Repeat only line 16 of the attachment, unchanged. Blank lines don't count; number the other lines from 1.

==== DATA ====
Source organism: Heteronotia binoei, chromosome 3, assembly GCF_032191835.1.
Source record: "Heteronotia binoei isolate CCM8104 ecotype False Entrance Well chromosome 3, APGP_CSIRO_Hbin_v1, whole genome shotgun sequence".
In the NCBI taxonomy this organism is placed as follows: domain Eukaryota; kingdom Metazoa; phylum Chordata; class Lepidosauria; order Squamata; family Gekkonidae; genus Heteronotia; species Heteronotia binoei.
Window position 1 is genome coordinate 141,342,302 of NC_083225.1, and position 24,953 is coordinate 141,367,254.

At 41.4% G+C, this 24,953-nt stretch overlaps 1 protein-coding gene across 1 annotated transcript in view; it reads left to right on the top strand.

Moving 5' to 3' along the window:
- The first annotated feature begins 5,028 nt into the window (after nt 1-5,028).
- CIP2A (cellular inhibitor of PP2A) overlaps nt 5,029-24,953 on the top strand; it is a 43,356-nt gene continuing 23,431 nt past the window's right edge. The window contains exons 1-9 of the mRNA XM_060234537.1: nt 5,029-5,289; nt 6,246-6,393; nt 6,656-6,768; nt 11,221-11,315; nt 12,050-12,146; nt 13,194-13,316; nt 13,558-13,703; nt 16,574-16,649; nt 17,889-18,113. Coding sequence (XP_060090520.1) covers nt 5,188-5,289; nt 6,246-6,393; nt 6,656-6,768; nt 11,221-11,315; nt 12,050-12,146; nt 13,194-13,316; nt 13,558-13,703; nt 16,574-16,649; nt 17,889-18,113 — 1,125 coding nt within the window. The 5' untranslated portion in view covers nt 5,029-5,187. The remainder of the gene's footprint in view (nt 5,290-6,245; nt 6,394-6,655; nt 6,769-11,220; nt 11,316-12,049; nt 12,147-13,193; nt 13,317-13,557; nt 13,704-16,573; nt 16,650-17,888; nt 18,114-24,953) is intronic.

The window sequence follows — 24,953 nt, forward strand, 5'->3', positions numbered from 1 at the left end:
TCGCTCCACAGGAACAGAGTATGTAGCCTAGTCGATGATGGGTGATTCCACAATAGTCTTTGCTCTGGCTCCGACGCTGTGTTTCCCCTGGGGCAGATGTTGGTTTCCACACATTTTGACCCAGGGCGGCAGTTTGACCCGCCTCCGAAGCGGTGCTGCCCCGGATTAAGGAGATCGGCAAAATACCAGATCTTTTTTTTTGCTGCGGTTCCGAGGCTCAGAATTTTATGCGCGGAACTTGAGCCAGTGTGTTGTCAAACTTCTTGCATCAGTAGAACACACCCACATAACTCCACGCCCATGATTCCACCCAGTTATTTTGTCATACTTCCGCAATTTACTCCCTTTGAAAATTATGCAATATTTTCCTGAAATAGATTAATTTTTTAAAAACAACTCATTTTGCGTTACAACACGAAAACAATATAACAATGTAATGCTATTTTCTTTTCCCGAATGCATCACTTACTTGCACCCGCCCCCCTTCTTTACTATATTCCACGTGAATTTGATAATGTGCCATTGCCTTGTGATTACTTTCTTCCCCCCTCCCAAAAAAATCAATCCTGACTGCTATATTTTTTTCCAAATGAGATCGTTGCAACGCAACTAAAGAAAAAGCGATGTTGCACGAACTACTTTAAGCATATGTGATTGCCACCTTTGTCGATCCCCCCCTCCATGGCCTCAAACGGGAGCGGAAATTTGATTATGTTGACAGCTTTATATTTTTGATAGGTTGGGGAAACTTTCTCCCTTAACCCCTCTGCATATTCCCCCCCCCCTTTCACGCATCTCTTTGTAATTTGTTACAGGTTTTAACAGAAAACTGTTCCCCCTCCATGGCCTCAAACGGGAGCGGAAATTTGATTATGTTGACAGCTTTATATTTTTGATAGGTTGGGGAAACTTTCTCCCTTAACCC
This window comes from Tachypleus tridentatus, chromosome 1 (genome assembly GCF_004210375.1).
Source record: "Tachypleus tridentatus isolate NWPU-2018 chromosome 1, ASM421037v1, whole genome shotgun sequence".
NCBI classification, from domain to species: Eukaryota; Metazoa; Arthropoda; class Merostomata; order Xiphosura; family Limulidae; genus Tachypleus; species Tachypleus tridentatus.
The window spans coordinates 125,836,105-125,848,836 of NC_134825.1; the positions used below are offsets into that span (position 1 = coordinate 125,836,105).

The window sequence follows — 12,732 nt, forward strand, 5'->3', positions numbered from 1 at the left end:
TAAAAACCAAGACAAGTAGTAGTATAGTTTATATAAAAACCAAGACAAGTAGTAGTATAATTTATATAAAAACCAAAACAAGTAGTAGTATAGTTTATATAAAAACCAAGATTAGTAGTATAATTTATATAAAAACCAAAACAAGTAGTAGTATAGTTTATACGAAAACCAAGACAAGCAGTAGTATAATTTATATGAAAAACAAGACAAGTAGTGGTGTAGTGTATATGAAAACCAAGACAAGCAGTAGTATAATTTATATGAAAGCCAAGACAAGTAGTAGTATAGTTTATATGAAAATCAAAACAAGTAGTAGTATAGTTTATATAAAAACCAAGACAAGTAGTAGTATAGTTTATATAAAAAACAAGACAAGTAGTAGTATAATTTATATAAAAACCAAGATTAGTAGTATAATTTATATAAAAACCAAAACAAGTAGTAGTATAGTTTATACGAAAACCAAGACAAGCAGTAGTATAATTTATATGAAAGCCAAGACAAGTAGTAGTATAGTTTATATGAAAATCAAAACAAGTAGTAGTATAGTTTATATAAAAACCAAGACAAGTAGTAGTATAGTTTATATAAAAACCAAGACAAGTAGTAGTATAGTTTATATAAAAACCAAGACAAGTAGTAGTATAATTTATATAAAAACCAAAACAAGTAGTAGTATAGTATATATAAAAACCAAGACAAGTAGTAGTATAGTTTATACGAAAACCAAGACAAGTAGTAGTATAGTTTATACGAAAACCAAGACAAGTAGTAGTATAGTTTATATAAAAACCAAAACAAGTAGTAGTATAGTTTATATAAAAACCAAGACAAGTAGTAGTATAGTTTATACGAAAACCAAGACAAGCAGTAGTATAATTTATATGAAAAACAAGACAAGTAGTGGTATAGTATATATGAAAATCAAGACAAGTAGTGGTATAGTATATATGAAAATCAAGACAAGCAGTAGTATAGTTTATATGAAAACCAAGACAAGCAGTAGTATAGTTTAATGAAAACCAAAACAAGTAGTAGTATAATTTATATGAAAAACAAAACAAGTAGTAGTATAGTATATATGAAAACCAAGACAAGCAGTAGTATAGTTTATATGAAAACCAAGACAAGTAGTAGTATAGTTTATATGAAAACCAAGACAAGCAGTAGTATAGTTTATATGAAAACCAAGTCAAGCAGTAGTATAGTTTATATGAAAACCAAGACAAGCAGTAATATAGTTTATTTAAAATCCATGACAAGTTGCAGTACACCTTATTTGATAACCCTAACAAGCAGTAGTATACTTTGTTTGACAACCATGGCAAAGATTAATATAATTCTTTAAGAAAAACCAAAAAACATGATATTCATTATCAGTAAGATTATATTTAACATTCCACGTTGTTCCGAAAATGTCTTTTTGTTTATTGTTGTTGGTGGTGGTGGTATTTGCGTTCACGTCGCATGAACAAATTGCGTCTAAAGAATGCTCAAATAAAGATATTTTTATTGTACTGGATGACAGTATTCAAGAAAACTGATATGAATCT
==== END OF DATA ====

TAAAAACCAAGACAAGTAGTAGTATAGTTTATATAAAAACCAAGACAAGTAGTAGTATAATTTATATAAAAACCAAAACAAGTAGTAGTATAGTTTATATAAAAACCAAGATTAGTAGTATAATTTATATAAAAACCAAAACAAGTAGTAGTATAGTTTATACGAAAACCAAGACAAGCAGTAGTATAATTTATATGAAAAACAAGACAAGTAGTGGTGTAGTGTATATGAAAACCAAGACAAGCAGTAGTATAATTTATATGAAAGCCAAGACAAGTAGTAGTATAGTTTATATGAAAATCAAAACAAGTAGTAGTATAGTTTATATAAAAACCAAGACAAGTAGTAGTATAGTTTATATAAAAAACAAGACAAGTAGTAGTATAATTTATATAAAAACCAAGATTAGTAGTATAATTTATATAAAAACCAAAACAAGTAGTAGTATAGTTTATACGAAAACCAAGACAAGCAGTAGTATAATTTATATGAAAGCCAAGACAAGTAGTAGTATAGTTTATATGAAAATCAAAACAAGTAGTAGTATAGTTTATATAAAAACCAAGACAAGTAGTAGTATAGTTTATATAAAAACCAAGACAAGTAGTAGTATAGTTTATATAAAAACCAAGACAAGTAGTAGTATAATTTATATAAAAACCAAAACAAGTAGTAGTATAGTATATATAAAAACCAAGACAAGTAGTAGTATAGTTTATACGAAAACCAAGACAAGTAGTAGTATAGTTTATACGAAAACCAAGACAAGTAGTAGTATAGTTTATATAAAAACCAAAACAAGTAGTAGTATAGTTTATATAAAAACCAAGACAAGTAGTAGTATAGTTTATACGAAAACCAAGACAAGCAGTAGTATAATTTATATGAAAAACAAGACAAGTAGTGGTATAGTATATATGAAAATCAAGACAAGTAGTGGTATAGTATATATGAAAATCAAGACAAGCAGTAGTATAGTTTATATGAAAACCAAGACAAGCAGTAGTATAGTTTAATGAAAACCAAAACAAGTAGTAGTATAATTTATATGAAAAACAAAACAAGTAGTAGTATAGTATATATGAAAACCAAGACAAGCAGTAGTATAGTTTATATGAAAACCAAGACAAGTAGTAGTATAGTTTATATGAAAACCAAGACAAGCAGTAGTATAGTTTATATGAAAACCAAGTCAAGCAGTAGTATAGTTTATATGAAAACCAAGACAAGCAGTAATATAGTTTATTTAAAATCCATGACAAGTTGCAGTACACCTTATTTGATAACCCTAACAAGCAGTAGTATACTTTGTTTGACAACCATGGCAAAGATTAATATAATTCTTTAAGAAAAACCAAAAAACATGATATTCATTATCAGTAAGATTATATTTAACATTCCACGTTGTTCCGAAAATGTCTTTTTGTTTATTGTTGTTGGTGGTGGTGGTATTTGCGTTCACGTCGCATGAACAAATTGCGTCTAAAGAATGCTCAAATAAAGATATTTTTATTGTACTGGATGACAGTATTCAAGAAAACTGATATGAATCT